Dr, Noel Lee J. Miranda, an independent public health consultant, talked about his experience and gave some background on his work with the identification of the Ebola Reston strain virus in the country. According to Dr. Miranda, aside from the capacity to cause fatal hemorrhagic fever, Ebola virus can also mutate. It is the primary reason why animal reservoirs of the virus like fruit bats can transmit it to humans and other animals such as monkeys and even pigs.
The National Academy of Science and Technology, Philippines (NAST PHL), in partnership with the OML Center, Philippines held the Third National Climate Conference with the theme “Climate-Related Risks and Disasters” on September 25 at the Traders Hotel, Manila. The conference highlighted the importance of science in understanding and adapting to climate change, and to its impacts on people and ecosystems. It aimed to discuss, develop, and promote science-based and timely response to climate-related risks and disasters.
President of NAST PHL, Academician William G. Padolina, stated that support to climate conferences and research endeavors “can generate more knowledge on climate change and help bridge the science and policy action gap in the country”. He further emphasized that the conference’s goal is “not just to exchange information and ideas but also to influence policy at some point.”
Civil Defense Deputy Administrator of the Office of CivilDefense and Keynote Speaker, Dir. Romeo Fajardo,discussed his agency’s initiatives after Typhoon Glenda. He cited policies like the R.A.9729 or the Climate Change Act, as well as the R.A 10121 or thePhilippine Disaster and Risk Reduction Management Act and announced that the hazard maps will be finished this year.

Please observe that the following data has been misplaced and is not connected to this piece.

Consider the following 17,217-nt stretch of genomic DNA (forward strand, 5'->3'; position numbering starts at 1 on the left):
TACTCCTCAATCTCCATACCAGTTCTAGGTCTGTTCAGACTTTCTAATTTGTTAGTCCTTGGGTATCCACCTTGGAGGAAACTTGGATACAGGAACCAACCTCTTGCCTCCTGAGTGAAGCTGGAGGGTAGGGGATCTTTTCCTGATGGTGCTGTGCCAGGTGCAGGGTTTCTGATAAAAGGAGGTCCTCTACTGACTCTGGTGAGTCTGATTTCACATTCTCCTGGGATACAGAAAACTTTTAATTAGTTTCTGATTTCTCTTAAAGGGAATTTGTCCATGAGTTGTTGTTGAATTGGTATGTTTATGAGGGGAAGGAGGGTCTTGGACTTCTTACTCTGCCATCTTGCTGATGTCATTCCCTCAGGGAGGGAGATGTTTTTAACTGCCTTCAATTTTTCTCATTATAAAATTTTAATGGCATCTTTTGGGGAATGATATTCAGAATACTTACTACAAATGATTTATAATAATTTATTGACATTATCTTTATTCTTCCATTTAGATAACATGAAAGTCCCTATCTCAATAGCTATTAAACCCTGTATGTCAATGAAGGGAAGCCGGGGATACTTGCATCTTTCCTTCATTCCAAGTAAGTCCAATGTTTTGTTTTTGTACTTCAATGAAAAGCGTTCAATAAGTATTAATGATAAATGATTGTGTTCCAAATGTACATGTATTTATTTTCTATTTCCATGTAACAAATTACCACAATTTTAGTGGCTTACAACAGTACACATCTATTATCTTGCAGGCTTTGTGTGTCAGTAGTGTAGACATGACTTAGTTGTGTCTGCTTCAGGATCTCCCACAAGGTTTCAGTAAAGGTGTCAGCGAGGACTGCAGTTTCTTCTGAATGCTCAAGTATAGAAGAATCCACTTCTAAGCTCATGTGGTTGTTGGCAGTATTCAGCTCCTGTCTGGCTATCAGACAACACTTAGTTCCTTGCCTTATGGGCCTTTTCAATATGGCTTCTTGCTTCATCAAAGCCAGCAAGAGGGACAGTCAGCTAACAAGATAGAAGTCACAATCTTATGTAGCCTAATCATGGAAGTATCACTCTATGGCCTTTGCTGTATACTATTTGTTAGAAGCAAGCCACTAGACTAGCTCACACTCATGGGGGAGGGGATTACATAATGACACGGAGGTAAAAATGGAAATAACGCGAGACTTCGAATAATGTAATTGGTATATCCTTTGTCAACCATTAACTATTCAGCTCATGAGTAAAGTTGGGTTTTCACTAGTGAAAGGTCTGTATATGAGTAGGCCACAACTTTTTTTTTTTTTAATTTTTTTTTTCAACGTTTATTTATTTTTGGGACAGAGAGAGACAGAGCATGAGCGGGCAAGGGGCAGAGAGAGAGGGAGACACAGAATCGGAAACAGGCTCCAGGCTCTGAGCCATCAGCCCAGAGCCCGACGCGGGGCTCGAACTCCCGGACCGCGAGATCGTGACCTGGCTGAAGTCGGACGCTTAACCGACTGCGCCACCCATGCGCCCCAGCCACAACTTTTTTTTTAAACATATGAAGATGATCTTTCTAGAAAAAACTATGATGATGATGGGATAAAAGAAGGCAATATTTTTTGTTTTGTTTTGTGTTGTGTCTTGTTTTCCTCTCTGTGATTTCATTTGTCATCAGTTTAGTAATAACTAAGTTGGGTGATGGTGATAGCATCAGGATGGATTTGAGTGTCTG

Plenary Sessions featured experts in climate research. Acting Deputy Administrator for Research and Development of PAGASA, Dr. Flaviana Hilario, talked about climate trends and implications to Disaster Risk Reduction (DRR) / Operational Climatology. Atmospheric Scientist and Associate Director for Research of the Manila Observatory, Dr. Gemma Teresa Narisma, discussed the country’s increasing risk and exposure. Hinatuan, Surigao del Sur’s Municipal Vice Mayor Hon. Cristina M. Camba and Municipal Disaster Risk Reduction and Management (DRRM) Officer, Engr. Josephine Lapeciros presented her province’s best practices on disaster response.
Papers presented during oral presentations were: Climate Science, Disaster Risk Reduction, Community-based Assessment on Disaster Mitigation and Sectoral Approaches on Climate Change Studies. Further, there has been a growing interest and publication of papers in Climate Research, specifically on the most-researched themes including: 1) Social & Migration, 2) Food Security, 3) Climate Science, 4) Natural Ecosystem, and 5) Disaster Risk-Reduction Management.
While researchers from the academe have been the majority of participants since the first conference, a notable increase in the number of participants from other sectors, such as from local government units (LGUs) and non-government organizations (NGOs), has been noted according to Academician Rodel Lasco, Chair of the NAST Task force on Climate Change.
Among the posters exhibited during the conference, two winners were recognized. First place was awarded to “Production of Emergency Food Reserve (EFR): Government-Private Sector Cooperation (GPC) for Community Disaster Preparedness” by Lourdes Solidum-Montevirgen, Annabelle Flores, and Monica Manalo from Industrial Technology Development Institute, DOST while second place was awarded to “Influence of Different Tropical Cyclones on Runoff Behaviors of a Forest Watershed in the Philippines” by Nathaniel Bantayan, Edwin Combaciler, Jan Joseph Dida, and Aldin Alegre from the College of Forestry and Natural Resources, UPLB.
Academician Lasco concluded the conference by acknowledging the presence of many young researchers and further encouraging everyone to continue supporting climate research in the country.